Grand Bazaar Walking past 4,000 shops along 65 covered merchant alleys can so disorient you that you can imagine yourself as lost, or perhaps really be as lost, as you might be deep within the medina of Fez. (If you easily succumb to panic attacks, stay near the edges or pre-medicate yourself.)
Turkish Tiles and Porcelain are unlike any others. Busy is the word! Known for their lively patterns and bright colors, some dishes even sport texture, often in the form of decorative white bumps. (You can buy them from tourist shops, but beware - the quality varies and the busy pattern can hide chips and cracks.)
Entire rooms of Turkish palaces are covered with crisp blue and white wall tiles. Examples of the classic period of Iznik tiles adorn the Topkapi Palace. Being in some ways more liberal than Islamic cultures which outlaw the depiction of any creature, the traditional Turkish tiles include depictions of non-human life forms like birds, trees, or perhaps the royal tulip flower in stand-out red.
Ottoman Domestic Architecture I find this a unique and fun style. It seems a mix of Victorian, Middle Eastern and Swiss Chalet all at once. Externally, Ottoman wooden siding has a boxy look with lots of sharp angles, like San Francisco Eastlake style. But the protuberant screened second floor viewing stations are nothing like we have in America.
They were built overhanging the street so harem women could discretely watch the action passing by below. Don't ask where to find these houses. Just walk around the old town center near Topkapi Palace and you'll see them scattered everywhere, and in every color - yellow, pink, bright blue, white, and natural wood. Or visit the period town of Yeniköy, slightly up the Bosporus. Interior Ottoman styles usually feature stained wood paneling, carved furniture, and kilm-type textiles.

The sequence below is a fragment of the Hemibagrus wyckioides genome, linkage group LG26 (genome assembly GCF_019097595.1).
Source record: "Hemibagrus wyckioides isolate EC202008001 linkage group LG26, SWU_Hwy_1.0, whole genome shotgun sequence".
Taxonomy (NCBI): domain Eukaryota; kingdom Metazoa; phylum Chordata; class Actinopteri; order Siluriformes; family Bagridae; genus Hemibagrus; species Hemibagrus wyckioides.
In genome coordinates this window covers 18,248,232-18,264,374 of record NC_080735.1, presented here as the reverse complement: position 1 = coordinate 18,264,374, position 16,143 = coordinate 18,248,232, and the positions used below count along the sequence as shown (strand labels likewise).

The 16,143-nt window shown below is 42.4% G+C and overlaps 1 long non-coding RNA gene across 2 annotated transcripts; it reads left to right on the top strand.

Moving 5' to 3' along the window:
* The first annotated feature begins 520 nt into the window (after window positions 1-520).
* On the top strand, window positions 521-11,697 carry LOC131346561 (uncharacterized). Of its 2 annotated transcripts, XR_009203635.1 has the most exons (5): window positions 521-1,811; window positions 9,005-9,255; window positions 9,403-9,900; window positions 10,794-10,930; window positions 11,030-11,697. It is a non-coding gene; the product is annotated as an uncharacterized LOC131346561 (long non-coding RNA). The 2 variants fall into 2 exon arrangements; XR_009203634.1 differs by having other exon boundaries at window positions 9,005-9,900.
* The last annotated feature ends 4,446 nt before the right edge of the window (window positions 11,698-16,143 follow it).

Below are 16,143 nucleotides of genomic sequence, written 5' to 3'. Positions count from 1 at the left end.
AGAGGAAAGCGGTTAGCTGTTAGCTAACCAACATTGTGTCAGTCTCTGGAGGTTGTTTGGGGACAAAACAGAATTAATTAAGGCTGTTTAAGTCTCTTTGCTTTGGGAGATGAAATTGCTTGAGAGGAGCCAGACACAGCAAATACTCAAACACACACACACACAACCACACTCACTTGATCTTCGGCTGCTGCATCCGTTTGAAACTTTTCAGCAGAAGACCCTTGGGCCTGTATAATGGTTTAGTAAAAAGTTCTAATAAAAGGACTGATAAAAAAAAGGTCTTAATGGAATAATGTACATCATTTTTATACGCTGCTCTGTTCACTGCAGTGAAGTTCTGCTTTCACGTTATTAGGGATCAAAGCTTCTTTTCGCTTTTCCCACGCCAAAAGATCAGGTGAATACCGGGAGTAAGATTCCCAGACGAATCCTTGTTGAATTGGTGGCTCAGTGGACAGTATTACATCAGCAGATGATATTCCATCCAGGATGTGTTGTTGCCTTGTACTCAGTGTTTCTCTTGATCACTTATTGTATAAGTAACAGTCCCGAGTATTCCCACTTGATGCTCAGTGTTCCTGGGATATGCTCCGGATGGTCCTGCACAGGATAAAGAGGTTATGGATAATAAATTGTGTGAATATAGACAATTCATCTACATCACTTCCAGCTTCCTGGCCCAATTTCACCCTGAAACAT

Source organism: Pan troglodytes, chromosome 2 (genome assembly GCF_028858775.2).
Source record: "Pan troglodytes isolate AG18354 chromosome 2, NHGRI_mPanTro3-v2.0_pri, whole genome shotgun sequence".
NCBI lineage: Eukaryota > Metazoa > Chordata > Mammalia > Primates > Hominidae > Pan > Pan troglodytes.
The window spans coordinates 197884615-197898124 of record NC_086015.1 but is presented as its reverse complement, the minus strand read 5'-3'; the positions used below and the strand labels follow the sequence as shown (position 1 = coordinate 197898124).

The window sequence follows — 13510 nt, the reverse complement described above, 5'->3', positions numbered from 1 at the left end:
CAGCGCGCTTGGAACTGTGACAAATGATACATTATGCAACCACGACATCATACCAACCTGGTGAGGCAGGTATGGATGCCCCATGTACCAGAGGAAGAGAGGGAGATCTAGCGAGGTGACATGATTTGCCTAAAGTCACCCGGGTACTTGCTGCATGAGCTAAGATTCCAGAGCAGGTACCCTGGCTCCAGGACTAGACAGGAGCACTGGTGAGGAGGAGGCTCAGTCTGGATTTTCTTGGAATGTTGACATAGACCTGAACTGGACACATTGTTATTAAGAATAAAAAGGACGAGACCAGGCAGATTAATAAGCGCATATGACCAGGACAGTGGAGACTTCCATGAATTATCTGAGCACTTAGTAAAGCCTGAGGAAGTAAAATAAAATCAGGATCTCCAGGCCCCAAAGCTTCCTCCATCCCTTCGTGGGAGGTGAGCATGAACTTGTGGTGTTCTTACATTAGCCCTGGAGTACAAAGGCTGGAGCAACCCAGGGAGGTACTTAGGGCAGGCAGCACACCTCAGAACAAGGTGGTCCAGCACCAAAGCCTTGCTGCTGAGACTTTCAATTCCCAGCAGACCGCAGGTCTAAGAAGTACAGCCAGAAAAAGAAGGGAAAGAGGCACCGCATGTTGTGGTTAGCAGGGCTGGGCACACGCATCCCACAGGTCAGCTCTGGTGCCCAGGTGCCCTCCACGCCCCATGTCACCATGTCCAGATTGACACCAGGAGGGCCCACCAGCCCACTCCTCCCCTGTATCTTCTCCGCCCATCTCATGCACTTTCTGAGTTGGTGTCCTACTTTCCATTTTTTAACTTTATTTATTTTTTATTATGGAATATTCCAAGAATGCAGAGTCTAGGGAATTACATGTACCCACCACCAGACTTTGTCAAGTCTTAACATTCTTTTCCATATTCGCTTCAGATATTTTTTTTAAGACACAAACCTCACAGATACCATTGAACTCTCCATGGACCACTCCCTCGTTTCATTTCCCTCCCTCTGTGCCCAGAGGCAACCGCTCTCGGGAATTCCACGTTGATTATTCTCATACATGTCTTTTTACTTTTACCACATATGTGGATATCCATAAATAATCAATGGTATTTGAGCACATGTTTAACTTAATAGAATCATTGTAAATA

Turkish Baths have become a legendary world institution. Even Budapest has a Turkish Bathhouse from its days under the Turks. Descended from the Roman tradition, the Ottomans brought baths into an art form both architecturally and sensually. Some say half of the joy of the Turkish bath is getting delirious when you are nearly steam-cooked alive, and the other half is relaxing once you know you've survived.
To pray and touch the Koran, one should be physically clean, and in traditional Turkish culture, free of bodily hair. Ironically, this custom helped develop women's rights among the middle class, who could not afford to have private baths. Women were allowed to leave the house at least once or twice a week for a bath, and this got them out of the harem. (And its rumored they dallied!)
Roman Remnants have mostly been ravaged by wars and time. The outline of the Hippodrome now survives as a road encircling the park with a few Roman era monuments, and even a pink granite obelisk from Egypt that was old when Rome was young.
Haghia Sophia The masterpiece of Byzantine architecture, with a legendary dome unrivaled for centuries. The building was the center of the Eastern Church for nearly a thousand years when Turkey was Christian, but was converted to a mosque when Istanbul was conquered.
The 184 foot dome surmounts a solemn space which visually represents the struggle between East and West: beneath the dome large Koranic roundels are bolted to the wall yet here and there, partly revealed from beneath the plaster coating of later years, are exquisite mosaics of Jesus Christ depicted on a shimmering gold background.
Sunset Prayer Whatever your religion, this is one of the most ethereal experiences on earth. Half an hour before sunset, find yourself a rooftop in the Sultanahmet area, like Hotel Sultanhan's penthouse terrace cafe, order a nice beverage, get out your camera and wait for the show to begin.
The entire city becomes a 360 degree living light and sound show as one by one the mosques light up, and the mournful sounds of the call for maghreb prayers sequentially begin their round. Depending on the weather, the sky basks them in color which ranges from pink to "Maxfield Parrish" blue.
If these delights in the flagship city of contrasts inspires you, you can read more here. Also, travel tips and recipes coming soon to www.terrykelhawk.com.